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      There is a story that Plato used to thank the gods, in what some might consider a rather Pharisaic spirit, for having made him a human being instead of a brute, a man instead of a woman, and a Greek instead of a barbarian; but more than179 anything else for having permitted him to be born in the time of Socrates. It will be observed that all these blessings tended in one direction, the complete supremacy in his character of reason over impulse and sense. To assert, extend, and organise that supremacy was the object of his whole life. Such, indeed, had been the object of all his predecessors, and such, stated generally, has been always and everywhere the object of philosophy; but none had pursued it so consciously before, and none has proclaimed it so enthusiastically since then. Now, although Plato could not have done this without a far wider range of knowledge and experience than Socrates had possessed, it was only by virtue of the Socratic method that his other gifts and acquisitions could be turned to complete account; while, conversely, it was only when brought to bear upon these new materials that the full power of the method itself could be revealed. To be continually asking and answering questions; to elicit information from everybody on every subject worth knowing; and to elaborate the resulting mass of intellectual material into the most convenient form for practical application or for further transmission, was the secret of true wisdom with the sage of the market-place and the workshop. But the process of dialectic investigation as an end in itself, the intense personal interest of conversation with living men and women of all classes, the impatience for immediate and visible results, had gradually induced Socrates to restrict within far too narrow limits the sources whence his ideas were derived and the purposes to which they were applied. And the dialectic method itself could not but be checked in its internal development by this want of breadth and variety in the topics submitted to its grasp. Therefore the death of Socrates, however lamentable in its occasion, was an unmixed benefit to the cause for which he laboured, by arresting (as we must suppose it to have arrested) the popular and indiscriminate employment of his cross-examining method,180 liberating his ablest disciple from the ascendency of a revered master, and inducing him to reconsider the whole question of human knowledge and action from a remoter point of view. For, be it observed that Plato did not begin where Socrates had left off; he went back to the germinal point of the whole system, and proceeded to reconstruct it on new lines of his own. The loss of those whom we love habitually leads our thoughts back to the time of our first acquaintance with them, or, if these are ascertainable, to the circumstances of their early life. In this manner Plato seems to have been at first occupied exclusively with the starting-point of his friends philosophy, and we know, from the narrative given in the Apologia, under what form he came to conceive it. We have attempted to show that the account alluded to cannot be entirely historical. Nevertheless it seems sufficiently clear that Socrates began with a conviction of his own ignorance, and that his efforts to improve others were prefaced by the extraction of a similar confession of ignorance on their part. It is also certain that through life he regarded the causes of physical phenomena as placed beyond the reach of human reason and reserved by the gods for their own exclusive cognisance, pointing, by way of proof, to the notorious differences of opinion prevalent among those who had meddled with such matters. Thus, his scepticism worked in two directions, but on the one side it was only provisional and on the other it was only partial. Plato began by combining the two. He maintained that human nescience is universal and necessary; that the gods had reserved all knowledge for themselves; and that the only wisdom left for men is a consciousness of their absolute ignorance. The Socratic starting-point gave the centre of his agnostic circle; the Socratic theology gave the distance at which it was described. Here we have to note two thingsfirst, the breadth of generalisation which distinguishes the disciple from the master; and, secondly, the symptoms of a strong181 religious reaction against Greek humanism. Even before the end of the Peloponnesian War, evidence of this reaction had appeared, and the Bacchae of Euripides bears striking testimony to its gloomy and fanatical character. The last agony of Athens, the collapse of her power, and the subsequent period of oligarchic terrorism, must have given a stimulus to superstition like that which quite recently afflicted France with an epidemic of apparitions and pilgrimages almost too childish for belief. Plato followed the general movement, although on a much higher plane. While looking down with undisguised contempt on the immoral idolatry of his countrymen, he was equally opposed to the irreligion of the New Learning, and, had an opportunity been given him, he would, like the Reformers of the sixteenth century, have put down both with impartial severity. Nor was this the only analogy between his position and that of a Luther or a Calvin. Like them, and indeed like all great religious teachers, he exalted the Creator by enlarging on the nothingness of the creature; just as Christianity exhibits the holiness of God in contrast and correlation with the sinfulness of unregenerate hearts; just as to Pindar mans life seemed but the fleeting shadow in a dream when compared with the beauty and strength and immortality of the Olympian divinities; so also did Plato deepen the gloom of human ignorance that he might bring out in dazzling relief the fulness of that knowledge which he had been taught to prize as a supreme ideal, but which, for that very reason, seemed proper to the highest existences alone. And we shall presently see how Plato also discovered a principle in man by virtue of which he could claim kindred with the supernatural, and elaborated a scheme of intellectual mediation by which the fallen spirit could be regenerated and made a partaker in the kingdom of speculative truth."I did. So you see that she has not escaped from London. Perhaps you knew that before you came here. Anyway I have told you. And I'll tell you more if you are not aware of it already. Leona Lalage and the Spanish gipsy of the Corner House are one and the same woman."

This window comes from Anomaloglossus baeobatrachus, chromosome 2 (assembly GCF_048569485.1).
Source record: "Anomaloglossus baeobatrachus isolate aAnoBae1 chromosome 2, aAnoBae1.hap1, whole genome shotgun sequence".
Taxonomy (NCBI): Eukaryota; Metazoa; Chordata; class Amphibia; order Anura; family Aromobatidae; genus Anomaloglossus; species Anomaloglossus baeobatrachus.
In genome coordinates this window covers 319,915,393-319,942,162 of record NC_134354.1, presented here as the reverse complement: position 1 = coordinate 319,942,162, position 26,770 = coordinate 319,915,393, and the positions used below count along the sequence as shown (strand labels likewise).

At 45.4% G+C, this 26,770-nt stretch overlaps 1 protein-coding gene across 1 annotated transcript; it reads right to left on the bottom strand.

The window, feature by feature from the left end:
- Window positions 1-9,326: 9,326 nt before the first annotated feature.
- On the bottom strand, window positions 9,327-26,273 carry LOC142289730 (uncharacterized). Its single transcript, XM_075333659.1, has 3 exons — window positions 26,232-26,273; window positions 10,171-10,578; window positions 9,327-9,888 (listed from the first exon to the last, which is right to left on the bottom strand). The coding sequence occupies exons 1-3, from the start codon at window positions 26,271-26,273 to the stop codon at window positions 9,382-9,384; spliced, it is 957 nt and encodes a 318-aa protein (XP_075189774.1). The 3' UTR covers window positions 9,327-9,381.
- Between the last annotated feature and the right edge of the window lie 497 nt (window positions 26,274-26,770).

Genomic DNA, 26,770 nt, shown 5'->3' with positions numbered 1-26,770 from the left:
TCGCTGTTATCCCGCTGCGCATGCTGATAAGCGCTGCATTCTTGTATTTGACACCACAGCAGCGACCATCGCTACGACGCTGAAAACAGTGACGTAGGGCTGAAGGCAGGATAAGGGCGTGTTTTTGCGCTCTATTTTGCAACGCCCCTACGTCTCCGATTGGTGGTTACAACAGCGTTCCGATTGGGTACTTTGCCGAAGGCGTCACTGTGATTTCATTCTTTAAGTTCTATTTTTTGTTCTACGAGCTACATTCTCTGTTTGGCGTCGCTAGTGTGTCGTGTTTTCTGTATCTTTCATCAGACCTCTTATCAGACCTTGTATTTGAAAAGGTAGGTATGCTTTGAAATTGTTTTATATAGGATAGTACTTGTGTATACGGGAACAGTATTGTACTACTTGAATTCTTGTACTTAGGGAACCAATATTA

We were off by break of day. Among hanging creepers, shrubs, and trees, temples, gilded by the rising sun, gleamed dimly through the rosy mist, and faded gradually behind a veil of white dust raised by the flocks coming down from Roza, or melted into the dazzling blaze of light over the distance.